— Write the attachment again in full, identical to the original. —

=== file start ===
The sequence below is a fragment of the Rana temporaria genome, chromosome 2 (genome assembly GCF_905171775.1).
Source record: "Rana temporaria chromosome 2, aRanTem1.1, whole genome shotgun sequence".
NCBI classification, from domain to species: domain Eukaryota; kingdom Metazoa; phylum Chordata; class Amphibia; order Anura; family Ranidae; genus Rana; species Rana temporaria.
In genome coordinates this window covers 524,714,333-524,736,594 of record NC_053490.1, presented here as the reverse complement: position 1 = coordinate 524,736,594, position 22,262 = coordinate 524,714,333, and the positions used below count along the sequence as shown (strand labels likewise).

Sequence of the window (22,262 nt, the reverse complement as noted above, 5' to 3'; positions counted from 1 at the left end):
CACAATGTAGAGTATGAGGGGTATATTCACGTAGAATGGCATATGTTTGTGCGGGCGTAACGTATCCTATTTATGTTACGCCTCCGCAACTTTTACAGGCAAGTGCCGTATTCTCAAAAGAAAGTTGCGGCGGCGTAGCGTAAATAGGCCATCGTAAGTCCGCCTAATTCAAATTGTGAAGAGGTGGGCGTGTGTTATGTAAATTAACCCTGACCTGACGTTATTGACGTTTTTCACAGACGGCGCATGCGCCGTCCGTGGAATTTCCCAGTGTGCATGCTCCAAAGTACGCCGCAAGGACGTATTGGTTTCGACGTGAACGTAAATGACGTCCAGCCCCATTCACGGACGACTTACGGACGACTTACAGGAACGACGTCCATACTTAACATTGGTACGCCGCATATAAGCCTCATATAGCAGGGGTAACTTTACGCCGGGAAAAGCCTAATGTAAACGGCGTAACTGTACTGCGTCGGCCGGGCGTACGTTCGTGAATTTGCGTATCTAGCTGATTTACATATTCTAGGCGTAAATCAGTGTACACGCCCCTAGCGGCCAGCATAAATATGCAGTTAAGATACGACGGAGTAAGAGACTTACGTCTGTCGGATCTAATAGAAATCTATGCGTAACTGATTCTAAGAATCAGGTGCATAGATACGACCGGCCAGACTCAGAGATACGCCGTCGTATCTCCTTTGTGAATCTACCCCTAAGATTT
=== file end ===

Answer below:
The sequence below is a fragment of the Rana temporaria genome, chromosome 2 (genome assembly GCF_905171775.1).
Source record: "Rana temporaria chromosome 2, aRanTem1.1, whole genome shotgun sequence".
NCBI classification, from domain to species: domain Eukaryota; kingdom Metazoa; phylum Chordata; class Amphibia; order Anura; family Ranidae; genus Rana; species Rana temporaria.
In genome coordinates this window covers 524,714,333-524,736,594 of record NC_053490.1, presented here as the reverse complement: position 1 = coordinate 524,736,594, position 22,262 = coordinate 524,714,333, and the positions used below count along the sequence as shown (strand labels likewise).

Sequence of the window (22,262 nt, the reverse complement as noted above, 5' to 3'; positions counted from 1 at the left end):
CACAATGTAGAGTATGAGGGGTATATTCACGTAGAATGGCATATGTTTGTGCGGGCGTAACGTATCCTATTTATGTTACGCCTCCGCAACTTTTACAGGCAAGTGCCGTATTCTCAAAAGAAAGTTGCGGCGGCGTAGCGTAAATAGGCCATCGTAAGTCCGCCTAATTCAAATTGTGAAGAGGTGGGCGTGTGTTATGTAAATTAACCCTGACCTGACGTTATTGACGTTTTTCACAGACGGCGCATGCGCCGTCCGTGGAATTTCCCAGTGTGCATGCTCCAAAGTACGCCGCAAGGACGTATTGGTTTCGACGTGAACGTAAATGACGTCCAGCCCCATTCACGGACGACTTACGGACGACTTACAGGAACGACGTCCATACTTAACATTGGTACGCCGCATATAAGCCTCATATAGCAGGGGTAACTTTACGCCGGGAAAAGCCTAATGTAAACGGCGTAACTGTACTGCGTCGGCCGGGCGTACGTTCGTGAATTTGCGTATCTAGCTGATTTACATATTCTAGGCGTAAATCAGTGTACACGCCCCTAGCGGCCAGCATAAATATGCAGTTAAGATACGACGGAGTAAGAGACTTACGTCTGTCGGATCTAATAGAAATCTATGCGTAACTGATTCTAAGAATCAGGTGCATAGATACGACCGGCCAGACTCAGAGATACGCCGTCGTATCTCCTTTGTGAATCTACCCCTAAGATTT